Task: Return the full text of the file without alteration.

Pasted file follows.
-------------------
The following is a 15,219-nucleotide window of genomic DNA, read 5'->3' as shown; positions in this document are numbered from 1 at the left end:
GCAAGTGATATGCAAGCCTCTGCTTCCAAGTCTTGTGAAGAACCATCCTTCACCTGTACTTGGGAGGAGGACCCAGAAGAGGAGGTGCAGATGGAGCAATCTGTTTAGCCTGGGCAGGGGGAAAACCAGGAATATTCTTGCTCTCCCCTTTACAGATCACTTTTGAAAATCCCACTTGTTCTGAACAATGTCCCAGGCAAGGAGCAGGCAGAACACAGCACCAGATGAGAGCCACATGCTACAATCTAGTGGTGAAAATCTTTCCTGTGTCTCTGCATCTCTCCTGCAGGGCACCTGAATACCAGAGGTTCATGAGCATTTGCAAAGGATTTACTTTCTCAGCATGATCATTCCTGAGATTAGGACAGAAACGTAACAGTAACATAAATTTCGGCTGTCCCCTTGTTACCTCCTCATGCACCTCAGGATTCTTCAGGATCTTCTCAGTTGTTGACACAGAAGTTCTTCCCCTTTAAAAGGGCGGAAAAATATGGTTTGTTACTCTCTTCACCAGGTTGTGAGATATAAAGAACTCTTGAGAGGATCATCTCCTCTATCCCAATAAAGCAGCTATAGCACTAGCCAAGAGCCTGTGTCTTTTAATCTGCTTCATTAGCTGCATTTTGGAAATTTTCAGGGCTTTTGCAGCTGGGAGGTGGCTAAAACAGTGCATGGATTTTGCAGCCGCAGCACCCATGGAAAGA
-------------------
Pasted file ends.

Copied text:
The following is a 15,219-nucleotide window of genomic DNA, read 5'->3' as shown; positions in this document are numbered from 1 at the left end:
GCAAGTGATATGCAAGCCTCTGCTTCCAAGTCTTGTGAAGAACCATCCTTCACCTGTACTTGGGAGGAGGACCCAGAAGAGGAGGTGCAGATGGAGCAATCTGTTTAGCCTGGGCAGGGGGAAAACCAGGAATATTCTTGCTCTCCCCTTTACAGATCACTTTTGAAAATCCCACTTGTTCTGAACAATGTCCCAGGCAAGGAGCAGGCAGAACACAGCACCAGATGAGAGCCACATGCTACAATCTAGTGGTGAAAATCTTTCCTGTGTCTCTGCATCTCTCCTGCAGGGCACCTGAATACCAGAGGTTCATGAGCATTTGCAAAGGATTTACTTTCTCAGCATGATCATTCCTGAGATTAGGACAGAAACGTAACAGTAACATAAATTTCGGCTGTCCCCTTGTTACCTCCTCATGCACCTCAGGATTCTTCAGGATCTTCTCAGTTGTTGACACAGAAGTTCTTCCCCTTTAAAAGGGCGGAAAAATATGGTTTGTTACTCTCTTCACCAGGTTGTGAGATATAAAGAACTCTTGAGAGGATCATCTCCTCTATCCCAATAAAGCAGCTATAGCACTAGCCAAGAGCCTGTGTCTTTTAATCTGCTTCATTAGCTGCATTTTGGAAATTTTCAGGGCTTTTGCAGCTGGGAGGTGGCTAAAACAGTGCATGGATTTTGCAGCCGCAGCACCCATGGAAAGA